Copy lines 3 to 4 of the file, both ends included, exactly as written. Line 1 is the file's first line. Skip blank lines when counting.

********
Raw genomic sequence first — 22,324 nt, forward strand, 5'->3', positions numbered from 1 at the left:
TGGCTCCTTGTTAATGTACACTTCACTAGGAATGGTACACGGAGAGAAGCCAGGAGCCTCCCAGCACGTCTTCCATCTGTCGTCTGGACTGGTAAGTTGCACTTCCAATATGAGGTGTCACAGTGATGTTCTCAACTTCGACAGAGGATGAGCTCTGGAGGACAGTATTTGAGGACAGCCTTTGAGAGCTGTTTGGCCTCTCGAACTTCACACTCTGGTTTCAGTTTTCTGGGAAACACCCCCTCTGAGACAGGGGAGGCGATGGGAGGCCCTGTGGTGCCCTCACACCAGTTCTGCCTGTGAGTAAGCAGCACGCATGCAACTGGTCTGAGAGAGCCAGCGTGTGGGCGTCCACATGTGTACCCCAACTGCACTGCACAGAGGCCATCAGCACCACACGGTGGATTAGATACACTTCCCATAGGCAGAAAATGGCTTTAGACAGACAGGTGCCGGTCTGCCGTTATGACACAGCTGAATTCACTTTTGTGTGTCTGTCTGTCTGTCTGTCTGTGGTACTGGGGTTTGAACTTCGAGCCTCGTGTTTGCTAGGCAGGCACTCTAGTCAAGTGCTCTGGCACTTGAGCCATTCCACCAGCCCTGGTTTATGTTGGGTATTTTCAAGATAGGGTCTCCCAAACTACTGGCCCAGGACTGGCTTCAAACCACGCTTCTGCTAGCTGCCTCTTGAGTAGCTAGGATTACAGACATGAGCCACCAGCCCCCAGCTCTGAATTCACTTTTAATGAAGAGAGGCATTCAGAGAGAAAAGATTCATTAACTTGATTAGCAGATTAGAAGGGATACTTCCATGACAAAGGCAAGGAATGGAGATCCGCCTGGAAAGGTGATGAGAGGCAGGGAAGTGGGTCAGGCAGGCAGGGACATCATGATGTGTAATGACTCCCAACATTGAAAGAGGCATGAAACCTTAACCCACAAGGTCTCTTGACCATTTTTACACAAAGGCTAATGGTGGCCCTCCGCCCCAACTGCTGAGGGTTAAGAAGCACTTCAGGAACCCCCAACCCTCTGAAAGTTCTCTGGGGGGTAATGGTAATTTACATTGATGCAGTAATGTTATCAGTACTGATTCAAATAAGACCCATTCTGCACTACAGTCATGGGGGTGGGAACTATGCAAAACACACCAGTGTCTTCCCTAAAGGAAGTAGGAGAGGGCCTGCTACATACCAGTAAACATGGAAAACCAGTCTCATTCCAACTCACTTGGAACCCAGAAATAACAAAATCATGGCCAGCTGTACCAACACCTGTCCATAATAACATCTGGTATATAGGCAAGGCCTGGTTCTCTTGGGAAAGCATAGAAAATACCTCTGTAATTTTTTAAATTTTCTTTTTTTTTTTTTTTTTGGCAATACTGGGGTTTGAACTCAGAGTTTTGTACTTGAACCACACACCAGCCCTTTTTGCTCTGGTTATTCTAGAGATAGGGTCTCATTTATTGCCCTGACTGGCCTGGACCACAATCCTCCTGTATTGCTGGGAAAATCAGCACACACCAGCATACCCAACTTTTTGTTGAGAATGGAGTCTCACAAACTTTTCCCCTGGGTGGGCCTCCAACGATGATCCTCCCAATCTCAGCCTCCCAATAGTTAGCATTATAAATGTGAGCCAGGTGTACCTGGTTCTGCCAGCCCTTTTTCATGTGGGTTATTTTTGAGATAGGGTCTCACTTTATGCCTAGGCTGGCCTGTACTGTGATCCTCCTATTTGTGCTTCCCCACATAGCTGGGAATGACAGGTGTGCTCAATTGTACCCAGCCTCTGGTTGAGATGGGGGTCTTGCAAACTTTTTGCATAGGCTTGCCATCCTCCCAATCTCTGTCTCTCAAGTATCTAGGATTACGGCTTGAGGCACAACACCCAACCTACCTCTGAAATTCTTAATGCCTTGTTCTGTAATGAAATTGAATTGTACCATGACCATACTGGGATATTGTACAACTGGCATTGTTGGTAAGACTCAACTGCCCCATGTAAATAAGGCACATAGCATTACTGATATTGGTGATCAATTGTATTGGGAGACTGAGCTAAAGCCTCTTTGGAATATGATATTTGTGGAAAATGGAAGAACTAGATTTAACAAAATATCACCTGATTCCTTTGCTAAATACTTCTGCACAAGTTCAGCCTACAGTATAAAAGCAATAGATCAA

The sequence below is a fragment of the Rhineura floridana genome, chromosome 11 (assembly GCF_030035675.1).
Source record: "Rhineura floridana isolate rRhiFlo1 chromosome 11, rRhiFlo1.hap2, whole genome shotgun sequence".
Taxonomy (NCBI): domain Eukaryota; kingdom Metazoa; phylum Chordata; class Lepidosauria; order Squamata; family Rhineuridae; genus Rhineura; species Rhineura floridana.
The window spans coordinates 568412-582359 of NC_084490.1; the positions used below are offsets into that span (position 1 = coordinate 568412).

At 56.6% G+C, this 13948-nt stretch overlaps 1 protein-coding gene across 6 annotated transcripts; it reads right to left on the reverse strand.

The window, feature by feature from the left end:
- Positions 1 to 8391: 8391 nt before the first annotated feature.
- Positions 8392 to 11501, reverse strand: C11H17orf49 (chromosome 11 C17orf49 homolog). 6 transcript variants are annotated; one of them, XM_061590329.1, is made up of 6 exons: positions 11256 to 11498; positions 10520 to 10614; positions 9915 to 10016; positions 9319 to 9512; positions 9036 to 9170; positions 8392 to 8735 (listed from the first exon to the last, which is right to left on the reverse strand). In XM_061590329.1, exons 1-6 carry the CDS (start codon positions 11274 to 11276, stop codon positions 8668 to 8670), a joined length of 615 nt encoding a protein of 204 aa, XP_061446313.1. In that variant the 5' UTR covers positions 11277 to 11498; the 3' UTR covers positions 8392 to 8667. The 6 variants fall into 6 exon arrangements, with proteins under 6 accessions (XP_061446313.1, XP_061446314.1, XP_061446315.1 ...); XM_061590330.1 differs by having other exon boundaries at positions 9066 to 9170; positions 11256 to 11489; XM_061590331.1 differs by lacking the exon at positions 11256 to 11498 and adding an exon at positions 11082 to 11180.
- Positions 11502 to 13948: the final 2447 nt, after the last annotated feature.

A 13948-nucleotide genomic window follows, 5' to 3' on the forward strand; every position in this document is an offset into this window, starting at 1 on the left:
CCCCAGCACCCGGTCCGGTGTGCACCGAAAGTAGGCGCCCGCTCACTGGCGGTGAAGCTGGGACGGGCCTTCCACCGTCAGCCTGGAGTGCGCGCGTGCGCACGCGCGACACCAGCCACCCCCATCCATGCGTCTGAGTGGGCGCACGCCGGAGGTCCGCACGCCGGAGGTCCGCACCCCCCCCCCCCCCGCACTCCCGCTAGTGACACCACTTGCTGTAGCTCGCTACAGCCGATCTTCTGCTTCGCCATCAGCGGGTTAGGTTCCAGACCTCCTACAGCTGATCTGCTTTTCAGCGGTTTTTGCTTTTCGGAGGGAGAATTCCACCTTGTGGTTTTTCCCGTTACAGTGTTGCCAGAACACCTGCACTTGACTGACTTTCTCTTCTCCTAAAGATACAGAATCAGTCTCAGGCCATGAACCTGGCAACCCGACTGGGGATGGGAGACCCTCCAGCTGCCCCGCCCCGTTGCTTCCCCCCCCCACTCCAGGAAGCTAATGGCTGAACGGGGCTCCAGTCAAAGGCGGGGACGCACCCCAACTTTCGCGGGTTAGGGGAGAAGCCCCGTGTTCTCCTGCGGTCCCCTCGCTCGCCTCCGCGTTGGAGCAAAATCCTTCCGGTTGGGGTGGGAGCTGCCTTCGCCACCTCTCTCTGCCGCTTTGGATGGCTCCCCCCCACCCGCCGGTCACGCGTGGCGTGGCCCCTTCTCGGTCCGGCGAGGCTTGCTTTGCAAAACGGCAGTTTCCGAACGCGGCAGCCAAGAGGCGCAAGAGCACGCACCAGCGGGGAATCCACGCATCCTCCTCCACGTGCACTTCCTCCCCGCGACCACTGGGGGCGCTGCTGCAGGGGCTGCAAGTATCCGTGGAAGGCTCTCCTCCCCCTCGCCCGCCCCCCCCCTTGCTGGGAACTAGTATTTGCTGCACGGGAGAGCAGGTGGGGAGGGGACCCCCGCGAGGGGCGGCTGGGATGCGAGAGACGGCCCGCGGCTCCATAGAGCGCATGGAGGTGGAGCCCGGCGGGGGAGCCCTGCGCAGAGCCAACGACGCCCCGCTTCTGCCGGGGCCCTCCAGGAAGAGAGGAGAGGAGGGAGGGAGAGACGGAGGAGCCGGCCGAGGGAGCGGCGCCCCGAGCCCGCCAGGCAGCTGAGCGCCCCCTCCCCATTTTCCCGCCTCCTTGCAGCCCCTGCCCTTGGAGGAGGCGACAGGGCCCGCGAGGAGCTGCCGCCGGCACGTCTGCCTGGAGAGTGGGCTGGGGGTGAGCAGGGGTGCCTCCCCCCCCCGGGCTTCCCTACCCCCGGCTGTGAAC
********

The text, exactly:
The sequence below is a fragment of the Rhineura floridana genome, chromosome 11 (assembly GCF_030035675.1).
Source record: "Rhineura floridana isolate rRhiFlo1 chromosome 11, rRhiFlo1.hap2, whole genome shotgun sequence".